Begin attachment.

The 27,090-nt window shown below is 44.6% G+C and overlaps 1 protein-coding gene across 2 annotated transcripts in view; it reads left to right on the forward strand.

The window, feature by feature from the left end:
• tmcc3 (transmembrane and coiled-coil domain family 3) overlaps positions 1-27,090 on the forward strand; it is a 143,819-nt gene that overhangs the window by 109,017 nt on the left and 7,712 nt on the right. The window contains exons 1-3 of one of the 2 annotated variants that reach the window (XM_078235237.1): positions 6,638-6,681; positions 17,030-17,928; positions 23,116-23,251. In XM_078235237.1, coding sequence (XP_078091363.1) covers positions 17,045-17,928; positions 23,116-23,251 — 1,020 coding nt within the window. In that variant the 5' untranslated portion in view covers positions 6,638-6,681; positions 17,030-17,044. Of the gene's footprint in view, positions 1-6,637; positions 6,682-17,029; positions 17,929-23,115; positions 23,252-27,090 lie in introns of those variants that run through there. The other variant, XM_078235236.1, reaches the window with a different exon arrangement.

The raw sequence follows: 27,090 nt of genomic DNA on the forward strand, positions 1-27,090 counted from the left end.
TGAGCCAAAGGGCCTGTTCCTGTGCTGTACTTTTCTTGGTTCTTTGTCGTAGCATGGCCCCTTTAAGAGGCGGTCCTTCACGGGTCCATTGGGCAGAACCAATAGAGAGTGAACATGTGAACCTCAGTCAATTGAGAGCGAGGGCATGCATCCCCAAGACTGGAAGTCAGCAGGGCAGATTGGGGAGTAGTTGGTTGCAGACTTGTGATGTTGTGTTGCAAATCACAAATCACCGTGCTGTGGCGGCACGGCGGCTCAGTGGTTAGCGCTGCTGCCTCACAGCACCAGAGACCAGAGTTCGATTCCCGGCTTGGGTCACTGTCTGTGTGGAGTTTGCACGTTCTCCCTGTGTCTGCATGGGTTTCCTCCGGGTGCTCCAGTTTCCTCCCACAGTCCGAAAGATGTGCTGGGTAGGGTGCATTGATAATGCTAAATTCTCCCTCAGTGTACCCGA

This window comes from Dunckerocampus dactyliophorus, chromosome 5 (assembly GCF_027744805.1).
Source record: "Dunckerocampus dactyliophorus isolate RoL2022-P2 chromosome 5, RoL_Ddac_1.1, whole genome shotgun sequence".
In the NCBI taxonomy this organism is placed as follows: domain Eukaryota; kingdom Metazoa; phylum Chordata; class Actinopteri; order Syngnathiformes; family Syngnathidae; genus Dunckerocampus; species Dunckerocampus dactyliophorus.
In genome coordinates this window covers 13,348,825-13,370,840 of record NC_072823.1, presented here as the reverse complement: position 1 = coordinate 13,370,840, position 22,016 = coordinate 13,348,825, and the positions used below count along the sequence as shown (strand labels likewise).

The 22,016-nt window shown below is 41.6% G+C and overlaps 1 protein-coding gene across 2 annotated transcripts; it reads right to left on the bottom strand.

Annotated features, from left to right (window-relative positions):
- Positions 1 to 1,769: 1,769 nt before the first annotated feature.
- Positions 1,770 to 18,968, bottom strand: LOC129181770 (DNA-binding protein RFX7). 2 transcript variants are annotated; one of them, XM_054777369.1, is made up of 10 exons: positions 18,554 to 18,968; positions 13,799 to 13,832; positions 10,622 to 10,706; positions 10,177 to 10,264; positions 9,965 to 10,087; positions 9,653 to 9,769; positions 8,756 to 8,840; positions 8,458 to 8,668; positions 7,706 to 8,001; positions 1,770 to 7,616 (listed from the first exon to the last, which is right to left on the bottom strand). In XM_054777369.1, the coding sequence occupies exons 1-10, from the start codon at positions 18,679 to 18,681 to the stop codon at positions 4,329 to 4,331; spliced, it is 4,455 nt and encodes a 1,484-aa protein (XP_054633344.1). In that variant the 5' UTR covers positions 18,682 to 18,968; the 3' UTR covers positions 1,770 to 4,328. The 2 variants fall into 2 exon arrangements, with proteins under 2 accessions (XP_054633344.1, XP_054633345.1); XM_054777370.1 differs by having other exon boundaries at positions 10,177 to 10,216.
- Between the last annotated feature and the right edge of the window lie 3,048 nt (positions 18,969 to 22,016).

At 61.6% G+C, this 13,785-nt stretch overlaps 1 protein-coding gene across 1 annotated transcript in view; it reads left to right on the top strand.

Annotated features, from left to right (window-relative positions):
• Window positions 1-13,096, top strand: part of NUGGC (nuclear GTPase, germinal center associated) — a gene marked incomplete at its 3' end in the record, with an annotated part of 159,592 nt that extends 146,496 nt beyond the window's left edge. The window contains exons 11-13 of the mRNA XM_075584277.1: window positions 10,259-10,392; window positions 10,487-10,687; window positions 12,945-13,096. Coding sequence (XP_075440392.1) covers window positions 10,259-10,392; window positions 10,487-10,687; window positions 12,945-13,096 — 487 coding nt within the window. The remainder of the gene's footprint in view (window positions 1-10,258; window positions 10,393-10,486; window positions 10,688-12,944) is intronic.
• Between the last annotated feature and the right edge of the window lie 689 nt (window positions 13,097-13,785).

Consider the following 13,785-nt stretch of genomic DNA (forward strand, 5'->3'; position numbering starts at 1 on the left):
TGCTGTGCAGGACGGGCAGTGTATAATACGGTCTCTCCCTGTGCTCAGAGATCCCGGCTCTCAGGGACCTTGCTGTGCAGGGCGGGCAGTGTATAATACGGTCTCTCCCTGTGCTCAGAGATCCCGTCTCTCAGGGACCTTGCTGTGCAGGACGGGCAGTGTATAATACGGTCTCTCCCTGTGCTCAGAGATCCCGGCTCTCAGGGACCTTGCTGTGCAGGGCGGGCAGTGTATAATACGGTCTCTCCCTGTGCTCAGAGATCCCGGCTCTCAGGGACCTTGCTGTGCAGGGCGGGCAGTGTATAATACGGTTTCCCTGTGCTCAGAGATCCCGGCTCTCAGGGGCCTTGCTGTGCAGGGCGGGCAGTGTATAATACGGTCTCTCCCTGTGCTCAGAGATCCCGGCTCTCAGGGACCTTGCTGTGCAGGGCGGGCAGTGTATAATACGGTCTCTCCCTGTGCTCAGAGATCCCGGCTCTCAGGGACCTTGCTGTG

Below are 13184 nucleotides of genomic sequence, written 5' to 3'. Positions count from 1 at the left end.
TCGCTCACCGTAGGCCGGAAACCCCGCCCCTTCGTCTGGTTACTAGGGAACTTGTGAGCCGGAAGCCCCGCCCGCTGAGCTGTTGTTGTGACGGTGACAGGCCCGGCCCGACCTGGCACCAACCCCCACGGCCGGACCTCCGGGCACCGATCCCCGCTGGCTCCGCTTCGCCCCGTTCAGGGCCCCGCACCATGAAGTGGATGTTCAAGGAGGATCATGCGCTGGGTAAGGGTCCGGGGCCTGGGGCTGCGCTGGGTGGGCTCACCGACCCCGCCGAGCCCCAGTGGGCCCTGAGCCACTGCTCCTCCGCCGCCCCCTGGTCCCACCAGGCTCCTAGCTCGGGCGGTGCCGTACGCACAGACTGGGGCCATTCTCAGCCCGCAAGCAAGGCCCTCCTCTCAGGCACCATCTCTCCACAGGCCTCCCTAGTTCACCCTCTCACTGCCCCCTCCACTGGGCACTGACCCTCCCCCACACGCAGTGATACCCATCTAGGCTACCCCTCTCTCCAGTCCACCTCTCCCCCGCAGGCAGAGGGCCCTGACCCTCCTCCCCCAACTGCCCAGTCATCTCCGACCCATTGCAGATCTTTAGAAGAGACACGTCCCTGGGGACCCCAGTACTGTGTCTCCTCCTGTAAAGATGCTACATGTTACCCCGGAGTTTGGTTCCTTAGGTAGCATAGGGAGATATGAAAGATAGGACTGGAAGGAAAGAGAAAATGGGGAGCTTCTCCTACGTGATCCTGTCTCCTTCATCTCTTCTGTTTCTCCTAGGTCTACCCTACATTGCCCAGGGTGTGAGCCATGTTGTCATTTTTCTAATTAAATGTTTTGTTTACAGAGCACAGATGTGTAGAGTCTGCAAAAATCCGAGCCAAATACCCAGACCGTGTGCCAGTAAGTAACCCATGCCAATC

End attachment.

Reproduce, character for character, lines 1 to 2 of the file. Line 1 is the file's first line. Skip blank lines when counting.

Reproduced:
The 27,090-nt window shown below is 44.6% G+C and overlaps 1 protein-coding gene across 2 annotated transcripts in view; it reads left to right on the forward strand.

The window, feature by feature from the left end: